Cocker -- what about a good recall? I would say finish up basic obedience (down, down-stay, come, watch me) and then maybe work on targeting the end of a stick or the end of your finger. That will act as a good bridge to shaping other more complicated behaviours, like weaving, spinning, or even closing doors.
So you're saying with the basset I should go back to shaping a retrieve from ground zero like you would with a dog who has no retrieval instincts at all? I'm not saying you're wrong, I just want to make sure I understand what it is you're suggesting.

A good recall for the Spaniel isn't a bad idea. Currently he will look at me if I call his name and will come about 85% of the time when he's on-leash out of the yard. There's definitely room for improvement there.
 

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So you're saying with the basset I should go back to shaping a retrieve from ground zero like you would with a dog who has no retrieval instincts at all? I'm not saying you're wrong, I just want to make sure I understand what it is you're suggesting.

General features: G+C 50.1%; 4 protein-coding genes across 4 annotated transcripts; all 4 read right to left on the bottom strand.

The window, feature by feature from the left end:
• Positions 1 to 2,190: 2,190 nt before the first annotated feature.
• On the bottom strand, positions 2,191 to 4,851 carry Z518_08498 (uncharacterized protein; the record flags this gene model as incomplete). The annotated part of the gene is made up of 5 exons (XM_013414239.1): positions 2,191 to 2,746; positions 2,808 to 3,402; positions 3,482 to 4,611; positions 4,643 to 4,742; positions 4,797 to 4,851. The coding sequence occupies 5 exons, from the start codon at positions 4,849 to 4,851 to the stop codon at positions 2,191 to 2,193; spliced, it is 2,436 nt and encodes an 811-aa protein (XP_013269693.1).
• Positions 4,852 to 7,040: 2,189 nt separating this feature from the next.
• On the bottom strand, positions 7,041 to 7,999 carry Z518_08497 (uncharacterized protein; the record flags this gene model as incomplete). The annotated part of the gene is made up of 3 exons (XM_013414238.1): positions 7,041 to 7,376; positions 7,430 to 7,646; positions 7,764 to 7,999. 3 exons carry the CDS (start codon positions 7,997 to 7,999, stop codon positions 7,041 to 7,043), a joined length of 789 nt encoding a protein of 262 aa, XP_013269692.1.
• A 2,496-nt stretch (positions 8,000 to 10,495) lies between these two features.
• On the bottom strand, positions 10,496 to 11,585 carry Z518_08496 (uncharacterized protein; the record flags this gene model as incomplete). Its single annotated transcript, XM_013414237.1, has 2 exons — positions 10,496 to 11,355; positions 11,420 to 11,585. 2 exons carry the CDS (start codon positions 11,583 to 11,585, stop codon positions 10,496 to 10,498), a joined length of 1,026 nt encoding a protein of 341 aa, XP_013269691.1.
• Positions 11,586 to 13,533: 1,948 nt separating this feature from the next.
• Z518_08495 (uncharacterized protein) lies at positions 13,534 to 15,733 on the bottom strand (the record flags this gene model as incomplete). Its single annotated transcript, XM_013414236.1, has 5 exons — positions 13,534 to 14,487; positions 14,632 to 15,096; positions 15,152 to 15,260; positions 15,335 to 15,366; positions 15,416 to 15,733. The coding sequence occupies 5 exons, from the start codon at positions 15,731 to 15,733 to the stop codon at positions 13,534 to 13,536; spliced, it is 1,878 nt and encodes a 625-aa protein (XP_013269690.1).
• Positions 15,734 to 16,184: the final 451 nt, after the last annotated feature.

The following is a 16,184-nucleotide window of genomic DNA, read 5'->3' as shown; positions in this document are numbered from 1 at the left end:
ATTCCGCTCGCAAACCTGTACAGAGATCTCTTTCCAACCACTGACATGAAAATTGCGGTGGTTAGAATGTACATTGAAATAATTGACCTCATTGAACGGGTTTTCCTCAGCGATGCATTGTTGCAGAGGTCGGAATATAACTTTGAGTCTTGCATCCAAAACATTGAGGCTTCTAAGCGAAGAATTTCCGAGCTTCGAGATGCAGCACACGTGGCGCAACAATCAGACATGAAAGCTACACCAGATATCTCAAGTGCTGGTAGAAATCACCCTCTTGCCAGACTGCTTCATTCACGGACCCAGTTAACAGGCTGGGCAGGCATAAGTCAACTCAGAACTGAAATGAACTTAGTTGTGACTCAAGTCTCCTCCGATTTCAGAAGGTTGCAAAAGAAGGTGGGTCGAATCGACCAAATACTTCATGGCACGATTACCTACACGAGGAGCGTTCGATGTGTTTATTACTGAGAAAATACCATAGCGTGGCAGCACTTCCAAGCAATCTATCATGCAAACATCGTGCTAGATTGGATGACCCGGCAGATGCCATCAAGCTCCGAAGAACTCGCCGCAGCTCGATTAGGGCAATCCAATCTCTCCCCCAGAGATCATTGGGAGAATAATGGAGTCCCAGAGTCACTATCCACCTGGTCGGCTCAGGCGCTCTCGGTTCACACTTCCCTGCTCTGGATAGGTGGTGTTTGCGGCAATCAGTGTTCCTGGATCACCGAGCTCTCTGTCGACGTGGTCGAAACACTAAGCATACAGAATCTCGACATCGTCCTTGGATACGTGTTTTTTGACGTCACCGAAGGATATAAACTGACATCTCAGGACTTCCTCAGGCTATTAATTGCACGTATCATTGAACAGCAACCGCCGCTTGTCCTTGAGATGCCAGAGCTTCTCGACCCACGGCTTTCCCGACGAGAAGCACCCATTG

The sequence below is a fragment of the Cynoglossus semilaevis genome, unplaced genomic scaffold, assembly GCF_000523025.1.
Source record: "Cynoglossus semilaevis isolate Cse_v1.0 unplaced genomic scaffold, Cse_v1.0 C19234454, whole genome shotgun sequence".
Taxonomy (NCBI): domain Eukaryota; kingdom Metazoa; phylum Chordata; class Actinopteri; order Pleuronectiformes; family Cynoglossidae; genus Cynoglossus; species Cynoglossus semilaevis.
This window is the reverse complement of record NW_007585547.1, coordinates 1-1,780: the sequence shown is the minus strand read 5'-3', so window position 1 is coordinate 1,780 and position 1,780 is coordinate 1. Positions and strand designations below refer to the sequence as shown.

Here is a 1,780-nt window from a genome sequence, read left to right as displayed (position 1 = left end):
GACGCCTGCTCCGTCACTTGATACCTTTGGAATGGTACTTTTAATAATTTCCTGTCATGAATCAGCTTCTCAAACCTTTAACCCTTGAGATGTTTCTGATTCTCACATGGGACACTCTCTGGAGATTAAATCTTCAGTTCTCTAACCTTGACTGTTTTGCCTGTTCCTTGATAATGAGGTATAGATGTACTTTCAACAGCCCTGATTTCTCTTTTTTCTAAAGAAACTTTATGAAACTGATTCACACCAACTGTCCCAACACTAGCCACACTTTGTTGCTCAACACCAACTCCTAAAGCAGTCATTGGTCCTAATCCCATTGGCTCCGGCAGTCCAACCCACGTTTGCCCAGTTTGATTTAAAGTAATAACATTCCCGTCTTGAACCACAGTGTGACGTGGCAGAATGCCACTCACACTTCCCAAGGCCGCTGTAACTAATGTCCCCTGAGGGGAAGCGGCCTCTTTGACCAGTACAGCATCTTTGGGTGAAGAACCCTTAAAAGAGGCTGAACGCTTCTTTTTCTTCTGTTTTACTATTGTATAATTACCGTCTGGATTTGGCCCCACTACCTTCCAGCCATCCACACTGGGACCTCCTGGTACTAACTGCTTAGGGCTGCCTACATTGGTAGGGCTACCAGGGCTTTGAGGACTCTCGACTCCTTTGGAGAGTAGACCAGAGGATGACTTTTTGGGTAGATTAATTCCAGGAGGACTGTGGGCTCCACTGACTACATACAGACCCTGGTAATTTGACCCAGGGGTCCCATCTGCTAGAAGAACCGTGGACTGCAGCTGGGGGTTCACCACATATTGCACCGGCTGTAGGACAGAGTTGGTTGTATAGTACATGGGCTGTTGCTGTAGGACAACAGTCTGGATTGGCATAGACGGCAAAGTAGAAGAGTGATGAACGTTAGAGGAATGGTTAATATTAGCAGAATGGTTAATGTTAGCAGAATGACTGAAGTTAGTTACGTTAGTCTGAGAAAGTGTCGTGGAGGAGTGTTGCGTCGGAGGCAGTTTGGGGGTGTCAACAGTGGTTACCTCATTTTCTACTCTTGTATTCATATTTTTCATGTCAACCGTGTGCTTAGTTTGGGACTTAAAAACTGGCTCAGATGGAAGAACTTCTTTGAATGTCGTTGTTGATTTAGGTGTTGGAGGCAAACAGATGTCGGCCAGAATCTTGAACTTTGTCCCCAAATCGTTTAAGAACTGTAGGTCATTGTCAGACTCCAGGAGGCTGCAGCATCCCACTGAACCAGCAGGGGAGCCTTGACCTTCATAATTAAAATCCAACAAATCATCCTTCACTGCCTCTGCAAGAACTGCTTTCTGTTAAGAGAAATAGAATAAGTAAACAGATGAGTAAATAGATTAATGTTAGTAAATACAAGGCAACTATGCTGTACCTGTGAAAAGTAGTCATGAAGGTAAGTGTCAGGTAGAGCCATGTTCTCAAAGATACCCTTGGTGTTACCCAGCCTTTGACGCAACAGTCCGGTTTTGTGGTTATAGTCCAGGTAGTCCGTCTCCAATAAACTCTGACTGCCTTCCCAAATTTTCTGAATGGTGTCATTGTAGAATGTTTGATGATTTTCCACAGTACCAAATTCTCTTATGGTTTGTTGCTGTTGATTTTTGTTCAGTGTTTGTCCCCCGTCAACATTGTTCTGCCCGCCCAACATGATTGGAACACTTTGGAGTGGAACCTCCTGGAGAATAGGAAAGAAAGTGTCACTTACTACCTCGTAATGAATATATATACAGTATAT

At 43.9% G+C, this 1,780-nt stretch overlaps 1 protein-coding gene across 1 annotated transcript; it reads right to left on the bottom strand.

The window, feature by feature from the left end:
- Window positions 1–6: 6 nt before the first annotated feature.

Yeah. Treat his current behaviour as a headstart, but shape the give/take action the way you would a dog with no idea how to retrieve. The fact that he's chasing the toy and returning to you may merely mean that he picks it up faster.

As for the spaniel, recall is VERY important, so be sure to work on that! Also start proofing the stuff he does know -- like sit, sit-stay, down -- in different areas at different distraction levels. Even at different positions: sit by my side, sit behind me, come towards me but down some distance away from me... Training is never over! :p